Friday, April 30, 2004

Separatist Dreams and Economic Reality

Via Southern Cross, I came across this story on the launch of an independent currency by the Afrikaner separatist community of Orania.

The white homeland of Orania on the banks of the Orange River will be launching its own currency in the enclave's community centre on Thursday to a cautious reception by the Reserve Bank.

The currency will be known as the "Ora" and consists of a range of four denominations -- Ora 10, Ora 20, Ora 50 and Ora 100 -- Eleanor Lombard, spokesperson for the Orania Movement, said in a statement on Wednesday.

Lombard said that during Thursday's unveiling, special momento packages would be on sale.

"The symbols on the Ora 10 note showed the Afrikaner's history, the Ora 20 note his art, the Ora 50 note his culture and the Ora 100 note depicted Orania," said Lombard.

She said the advantages of the town having its own currency was among others -- available cash being replaced with proof of cash and the cash earning interest in the bank; buying power remaining in the community because the currency was only accepted in the town; because the currency could only be spent locally it was safer than cash.

Meanwhile, Reserve Bank spokesperson Themba Hlengani said the voucher or currency must not resemble the South African bank note, in whole or part.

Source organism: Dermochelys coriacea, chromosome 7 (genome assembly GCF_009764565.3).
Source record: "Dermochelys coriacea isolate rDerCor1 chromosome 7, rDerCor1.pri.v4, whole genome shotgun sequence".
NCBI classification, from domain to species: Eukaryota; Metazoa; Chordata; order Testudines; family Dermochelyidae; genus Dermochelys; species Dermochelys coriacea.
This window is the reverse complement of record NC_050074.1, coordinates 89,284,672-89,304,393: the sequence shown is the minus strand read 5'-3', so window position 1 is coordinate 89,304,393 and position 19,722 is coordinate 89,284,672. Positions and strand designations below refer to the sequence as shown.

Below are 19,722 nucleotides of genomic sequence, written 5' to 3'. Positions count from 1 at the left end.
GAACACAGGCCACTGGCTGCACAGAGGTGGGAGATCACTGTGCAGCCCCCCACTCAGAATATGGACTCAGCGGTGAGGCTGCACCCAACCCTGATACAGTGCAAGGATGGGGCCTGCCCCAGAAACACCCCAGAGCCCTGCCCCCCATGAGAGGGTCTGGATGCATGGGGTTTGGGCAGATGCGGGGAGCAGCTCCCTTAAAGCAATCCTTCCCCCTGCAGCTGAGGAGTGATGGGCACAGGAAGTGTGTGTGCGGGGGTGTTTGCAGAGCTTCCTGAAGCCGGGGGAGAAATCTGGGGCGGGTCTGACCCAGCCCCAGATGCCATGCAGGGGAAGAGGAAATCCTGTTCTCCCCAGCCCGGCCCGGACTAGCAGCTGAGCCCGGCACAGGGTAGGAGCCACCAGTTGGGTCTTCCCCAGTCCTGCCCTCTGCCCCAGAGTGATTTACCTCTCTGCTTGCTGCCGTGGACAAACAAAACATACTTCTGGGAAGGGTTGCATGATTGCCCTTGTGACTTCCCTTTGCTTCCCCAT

"For instance, it shouldn't be the same colour or font as any of the South African bank notes," he said.

He said this was regulated in terms of South African Reserve Bank Act of 1989.

[............]

According to Lombard the idea for the currency was first mooted by a Prof Johan van Zyl during a conference by the Orania Movement in 2002.

Van Zyl apparently emphasised that a community which wanted to empower itself needed to do so with as many instruments as possible to further enhance its self determination, and having its own currency unit was good example of this.

Let's leave aside for now all discussion of the rights and wrongs of the attempt by the Oranians to perpetuate the old dream of an Afrikaner-only state; for now, the settlement remains confined to private property, and they ought to be free to do with themselves as they wish, as long as no one outside their community is dragooned into it to serve in some subordinate role. My real interest here is in the economic thinking behind the launch of the "Ora", and what that implies for the future economic viability of Orania.